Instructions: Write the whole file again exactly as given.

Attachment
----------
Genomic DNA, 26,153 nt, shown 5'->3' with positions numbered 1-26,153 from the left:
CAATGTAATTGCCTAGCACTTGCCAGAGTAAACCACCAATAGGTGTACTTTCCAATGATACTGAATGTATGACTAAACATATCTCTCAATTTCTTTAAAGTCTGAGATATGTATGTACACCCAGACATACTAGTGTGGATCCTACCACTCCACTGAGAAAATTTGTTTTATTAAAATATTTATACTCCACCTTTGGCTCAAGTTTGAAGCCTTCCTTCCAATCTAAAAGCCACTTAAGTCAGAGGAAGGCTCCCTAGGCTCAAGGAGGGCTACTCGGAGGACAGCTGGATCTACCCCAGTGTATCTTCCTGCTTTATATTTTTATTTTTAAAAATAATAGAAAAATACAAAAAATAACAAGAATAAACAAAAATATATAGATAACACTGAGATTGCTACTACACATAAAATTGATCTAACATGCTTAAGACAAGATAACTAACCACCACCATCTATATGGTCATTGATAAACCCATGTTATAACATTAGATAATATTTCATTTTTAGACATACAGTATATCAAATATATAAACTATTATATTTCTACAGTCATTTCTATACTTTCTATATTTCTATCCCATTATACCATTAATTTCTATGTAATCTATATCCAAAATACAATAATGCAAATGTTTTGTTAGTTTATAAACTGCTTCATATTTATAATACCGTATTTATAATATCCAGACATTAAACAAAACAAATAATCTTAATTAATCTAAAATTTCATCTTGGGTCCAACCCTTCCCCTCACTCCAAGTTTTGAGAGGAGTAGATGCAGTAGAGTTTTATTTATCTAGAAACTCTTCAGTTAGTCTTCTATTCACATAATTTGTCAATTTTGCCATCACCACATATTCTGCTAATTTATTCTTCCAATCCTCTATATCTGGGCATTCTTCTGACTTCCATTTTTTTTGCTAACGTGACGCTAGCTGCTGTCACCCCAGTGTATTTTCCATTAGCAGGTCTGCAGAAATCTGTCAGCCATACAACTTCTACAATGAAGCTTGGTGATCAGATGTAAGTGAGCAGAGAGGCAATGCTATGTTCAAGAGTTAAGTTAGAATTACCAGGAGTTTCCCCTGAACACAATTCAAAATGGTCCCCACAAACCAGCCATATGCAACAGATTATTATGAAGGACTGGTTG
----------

Genomic DNA, 26,153 nt, shown 5'->3' with positions numbered 1-26,153 from the left:
CAATGTAATTGCCTAGCACTTGCCAGAGTAAACCACCAATAGGTGTACTTTCCAATGATACTGAATGTATGACTAAACATATCTCTCAATTTCTTTAAAGTCTGAGATATGTATGTACACCCAGACATACTAGTGTGGATCCTACCACTCCACTGAGAAAATTTGTTTTATTAAAATATTTATACTCCACCTTTGGCTCAAGTTTGAAGCCTTCCTTCCAATCTAAAAGCCACTTAAGTCAGAGGAAGGCTCCCTAGGCTCAAGGAGGGCTACTCGGAGGACAGCTGGATCTACCCCAGTGTATCTTCCTGCTTTATATTTTTATTTTTAAAAATAATAGAAAAATACAAAAAATAACAAGAATAAACAAAAATATATAGATAACACTGAGATTGCTACTACACATAAAATTGATCTAACATGCTTAAGACAAGATAACTAACCACCACCATCTATATGGTCATTGATAAACCCATGTTATAACATTAGATAATATTTCATTTTTAGACATACAGTATATCAAATATATAAACTATTATATTTCTACAGTCATTTCTATACTTTCTATATTTCTATCCCATTATACCATTAATTTCTATGTAATCTATATCCAAAATACAATAATGCAAATGTTTTGTTAGTTTATAAACTGCTTCATATTTATAATACCGTATTTATAATATCCAGACATTAAACAAAACAAATAATCTTAATTAATCTAAAATTTCATCTTGGGTCCAACCCTTCCCCTCACTCCAAGTTTTGAGAGGAGTAGATGCAGTAGAGTTTTATTTATCTAGAAACTCTTCAGTTAGTCTTCTATTCACATAATTTGTCAATTTTGCCATCACCACATATTCTGCTAATTTATTCTTCCAATCCTCTATATCTGGGCATTCTTCTGACTTCCATTTTTTTTGCTAACGTGACGCTAGCTGCTGTCACCCCAGTGTATTTTCCATTAGCAGGTCTGCAGAAATCTGTCAGCCATACAACTTCTACAATGAAGCTTGGTGATCAGATGTAAGTGAGCAGAGAGGCAATGCTATGTTCAAGAGTTAAGTTAGAATTACCAGGAGTTTCCCCTGAACACAATTCAAAATGGTCCCCACAAACCAGCCATATGCAACAGATTATTATGAAGGACTGGTTG